Grafton Public Library

Library Updates

Writing Workshop in honor of NaNoWriMo (National Novel Writers Month)

Posted by switham on

nanowrimo

In honor of NaNoWriMo (National Novel Writers Month) the Grafton Public Library will offer a short session of basic writing prompts and exercises on Wednesday, November 12, 6:30-8:00 p.m.

Have you ever taken a class and had to write a research paper, or chronicled the events of your life in a journal? Do you just like to write down your thoughts, or are you the one in your house creating the grocery list? If these or any other similar circumstances apply to you, have you ever thought of steering your efforts into writing fiction? This creative writing prompts session will get your creative juices flowing.

We will go through a few exercises, give you time to write, and if you would like, share some of the results. Suggestions for resources you can explore on your own will also be provided. If you have a special notebook or journal you would like to use, please feel free to bring it, otherwise paper and writing utensils will be provided.

The folks at the official organization, NaNoWriMo, have stated that one of the most important things for a group exercise such as this is the availability of snacks! So, refreshments will be served.

Facilitator Jan Parise completed a course on creative writing at Worcester Art Museum, where she moonlights as a docent in addition to working at the Grafton Public Library.

RSVP to graftonlibrary.ma@gmail.com or call 508-839-4649.

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October Director’s Report

Posted by bethg on

This month, our library was featured in short write up in an article called: “Teens Talking to the Animals” by Shari Fesko in VOYA (Voice of Youth Advocates) Magazine in the October 2014 issue. Allison shared about a program we hosted for Love Your Pet Day held during February vacation in 2014:

“Allison Cusher, teen librarian at Grafton Public Library in Massachusetts, is a fan of Perler bead crafting. Perler beads fit together in peg board. The beads and a peg board were purchased online at Amazon.com. For templates and inspiration, Cusher looked on Pinterest. Cusher’s animal-related Perler bead board ideas is available at http://www.pinterest.com/allisonsbj3/perler-beads

The teens brought pictures of their own pets to the program on iPhones and iPads or printed. They created their own designs by trying to replicate the photos of their pets. Once they were finished, Cusher used an iron to melt the beads, securing their designs. Cusher recommends ironing both sides so that images won’t fall apart. There are complete directions on the bead package. Cusher also recommends having a volunteer pre-sort some beads by colors. Many teens spent most of the program searching for specific colors they wanted for their design.”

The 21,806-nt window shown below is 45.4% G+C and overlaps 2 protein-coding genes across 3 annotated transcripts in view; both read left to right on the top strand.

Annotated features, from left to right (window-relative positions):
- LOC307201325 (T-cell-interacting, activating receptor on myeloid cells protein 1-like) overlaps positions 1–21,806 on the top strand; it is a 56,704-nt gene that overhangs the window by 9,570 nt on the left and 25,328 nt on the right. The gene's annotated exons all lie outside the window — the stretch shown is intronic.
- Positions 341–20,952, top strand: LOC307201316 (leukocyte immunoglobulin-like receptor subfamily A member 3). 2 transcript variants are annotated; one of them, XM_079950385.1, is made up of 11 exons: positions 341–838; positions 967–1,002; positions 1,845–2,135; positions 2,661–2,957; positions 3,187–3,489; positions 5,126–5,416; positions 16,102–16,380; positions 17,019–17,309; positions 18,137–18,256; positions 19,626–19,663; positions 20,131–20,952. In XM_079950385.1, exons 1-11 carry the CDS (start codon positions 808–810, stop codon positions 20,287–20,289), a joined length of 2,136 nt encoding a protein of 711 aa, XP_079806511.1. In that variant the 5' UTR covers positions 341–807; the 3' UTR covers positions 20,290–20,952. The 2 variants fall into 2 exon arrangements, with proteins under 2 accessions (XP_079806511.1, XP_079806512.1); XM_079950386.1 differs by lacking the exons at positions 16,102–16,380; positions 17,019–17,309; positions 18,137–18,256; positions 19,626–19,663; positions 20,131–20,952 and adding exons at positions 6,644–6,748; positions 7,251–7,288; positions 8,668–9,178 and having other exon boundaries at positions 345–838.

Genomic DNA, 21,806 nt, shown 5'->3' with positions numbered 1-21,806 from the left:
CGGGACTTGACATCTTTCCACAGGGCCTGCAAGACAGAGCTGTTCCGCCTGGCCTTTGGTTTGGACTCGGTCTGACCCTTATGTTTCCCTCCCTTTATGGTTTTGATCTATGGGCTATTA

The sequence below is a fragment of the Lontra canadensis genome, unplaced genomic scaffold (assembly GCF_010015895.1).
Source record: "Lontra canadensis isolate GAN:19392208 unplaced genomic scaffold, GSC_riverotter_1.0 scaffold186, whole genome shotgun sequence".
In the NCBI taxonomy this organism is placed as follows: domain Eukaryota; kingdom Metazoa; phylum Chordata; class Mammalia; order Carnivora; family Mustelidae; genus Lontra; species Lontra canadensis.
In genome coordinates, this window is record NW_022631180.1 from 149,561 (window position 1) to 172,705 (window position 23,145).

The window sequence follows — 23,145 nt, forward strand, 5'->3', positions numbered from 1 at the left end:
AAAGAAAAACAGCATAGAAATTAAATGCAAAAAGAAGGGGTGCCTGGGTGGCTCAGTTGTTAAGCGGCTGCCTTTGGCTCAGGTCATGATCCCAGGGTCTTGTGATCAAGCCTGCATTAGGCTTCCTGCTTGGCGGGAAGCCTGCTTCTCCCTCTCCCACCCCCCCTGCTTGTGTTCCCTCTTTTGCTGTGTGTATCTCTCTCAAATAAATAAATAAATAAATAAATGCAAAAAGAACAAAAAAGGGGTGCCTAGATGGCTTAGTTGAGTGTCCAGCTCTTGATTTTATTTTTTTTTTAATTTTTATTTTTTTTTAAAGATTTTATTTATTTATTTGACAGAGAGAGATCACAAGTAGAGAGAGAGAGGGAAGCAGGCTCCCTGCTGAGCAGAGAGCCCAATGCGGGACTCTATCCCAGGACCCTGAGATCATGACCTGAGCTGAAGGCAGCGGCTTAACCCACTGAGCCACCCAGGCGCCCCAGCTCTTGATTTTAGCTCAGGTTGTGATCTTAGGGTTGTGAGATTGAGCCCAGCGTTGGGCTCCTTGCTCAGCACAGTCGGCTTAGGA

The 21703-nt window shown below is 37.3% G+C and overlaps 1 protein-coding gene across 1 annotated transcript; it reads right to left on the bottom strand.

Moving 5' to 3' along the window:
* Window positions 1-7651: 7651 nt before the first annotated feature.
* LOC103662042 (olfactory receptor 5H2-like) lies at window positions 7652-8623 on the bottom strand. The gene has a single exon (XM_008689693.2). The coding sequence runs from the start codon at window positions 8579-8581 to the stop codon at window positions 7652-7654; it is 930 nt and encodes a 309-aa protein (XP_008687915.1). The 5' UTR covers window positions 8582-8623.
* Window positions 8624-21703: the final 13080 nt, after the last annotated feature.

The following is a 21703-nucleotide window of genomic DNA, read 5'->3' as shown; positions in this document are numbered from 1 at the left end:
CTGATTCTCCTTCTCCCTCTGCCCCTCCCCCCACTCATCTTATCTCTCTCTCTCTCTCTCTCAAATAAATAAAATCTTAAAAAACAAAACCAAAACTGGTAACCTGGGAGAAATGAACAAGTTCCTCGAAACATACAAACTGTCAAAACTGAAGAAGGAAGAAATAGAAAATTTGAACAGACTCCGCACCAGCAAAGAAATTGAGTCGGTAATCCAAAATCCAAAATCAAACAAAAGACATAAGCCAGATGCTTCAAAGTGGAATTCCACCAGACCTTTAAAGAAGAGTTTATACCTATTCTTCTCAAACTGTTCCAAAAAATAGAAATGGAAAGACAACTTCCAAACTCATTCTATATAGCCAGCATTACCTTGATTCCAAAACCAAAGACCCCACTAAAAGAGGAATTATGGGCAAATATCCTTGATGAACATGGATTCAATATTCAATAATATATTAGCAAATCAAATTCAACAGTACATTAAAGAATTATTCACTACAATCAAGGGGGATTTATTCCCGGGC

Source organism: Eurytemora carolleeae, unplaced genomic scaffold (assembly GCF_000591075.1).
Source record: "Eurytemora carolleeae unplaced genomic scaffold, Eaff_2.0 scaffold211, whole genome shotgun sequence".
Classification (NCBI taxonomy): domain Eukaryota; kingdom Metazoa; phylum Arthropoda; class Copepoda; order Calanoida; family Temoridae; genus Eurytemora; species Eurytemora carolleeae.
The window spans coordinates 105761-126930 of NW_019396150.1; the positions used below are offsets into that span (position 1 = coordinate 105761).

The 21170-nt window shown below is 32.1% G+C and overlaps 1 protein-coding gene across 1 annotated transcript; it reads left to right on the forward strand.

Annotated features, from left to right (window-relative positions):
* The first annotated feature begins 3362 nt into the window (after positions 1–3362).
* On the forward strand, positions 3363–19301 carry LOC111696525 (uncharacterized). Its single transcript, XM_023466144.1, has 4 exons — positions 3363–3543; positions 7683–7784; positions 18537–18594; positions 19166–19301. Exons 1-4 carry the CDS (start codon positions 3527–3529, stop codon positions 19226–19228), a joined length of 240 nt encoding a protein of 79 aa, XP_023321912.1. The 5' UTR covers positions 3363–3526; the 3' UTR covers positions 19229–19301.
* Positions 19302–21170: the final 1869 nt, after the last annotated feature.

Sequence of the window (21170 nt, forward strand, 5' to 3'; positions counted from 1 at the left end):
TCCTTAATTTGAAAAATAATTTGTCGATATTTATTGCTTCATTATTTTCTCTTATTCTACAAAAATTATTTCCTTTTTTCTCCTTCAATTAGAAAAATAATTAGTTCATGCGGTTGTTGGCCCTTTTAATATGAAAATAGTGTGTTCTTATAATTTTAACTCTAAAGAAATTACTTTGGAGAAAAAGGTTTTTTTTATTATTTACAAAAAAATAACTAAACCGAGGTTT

We celebrated Teen Read Week and our traditional storytimes and adult book discussion groups, but we did a LOT of all-ages programs in October. We hosted a Scarecrow contest with the Recreation Department, the FAIR (Family Adventures in Reading) grant kicked off and Star Wars Reads Day was a big hit, with our Star Wars Symposium having over 40 attendees.

Grafton MOM Jessica Bonetti chaired candy collection for our South Street neighbors, and coordinated candy drop off on Saturday October 25. We collected about 100 bags, and got some great PR. Staff started celebrating Halloween on Monday with literature themed costumes such as the Rabbit from Alice in Wonderland, Little Red Riding Hood, Fancy Nancy, and Fly Guy, and we had 100% participation on October 31, including a Crazy Cat Lady, a Human I Spy page, the Raven, a Pink Haired Librarian and the Information Wench!

We welcomed over 500 trick or treaters on Halloween and were proud to participate in the Teal Pumpkin Project, offering non-allergen treats such as comics, stickers, incentives, and nut-free items. Thanks to Marilyn, Jen and Allison who kept the Library open on Friday night!

Building

The Worcester County Sheriff’s volunteer work crew painted the staff room and server room, hung framed pictures and posters, moved bookshelves, installed a mirror in the Children’s Room, disposed of scrap wood, bracketed a shelf, and raked leaves. Peter Freysinger trimmed the hydrangeas. Cyr came to fix the ballast in the mezzanine stacks and looked at the light under the copper apron, which has become water damaged. Carlisle roofing has been contacted to repair the apron, again; the gutter needs to be moved.

 

The Friends had a contractor in to look at the kitchen and plan to add a full-size fridge, compact and flexible table and seating, and a new sink with a garbage disposal.

 

The wireless doorbell does not have a strong enough signal to go through the brick/concrete walls and we need to try another set.

 

Beth Patch cut down the gardens and put the dead plants in the compost pile. Corn husks were harvested for seasonal Library décor.

 

Several staff have been trained in resetting the timer for the parking lot lights. The top came off one light and LidCo has been called to bring their bucket truck and put the top back on the light as soon as possible.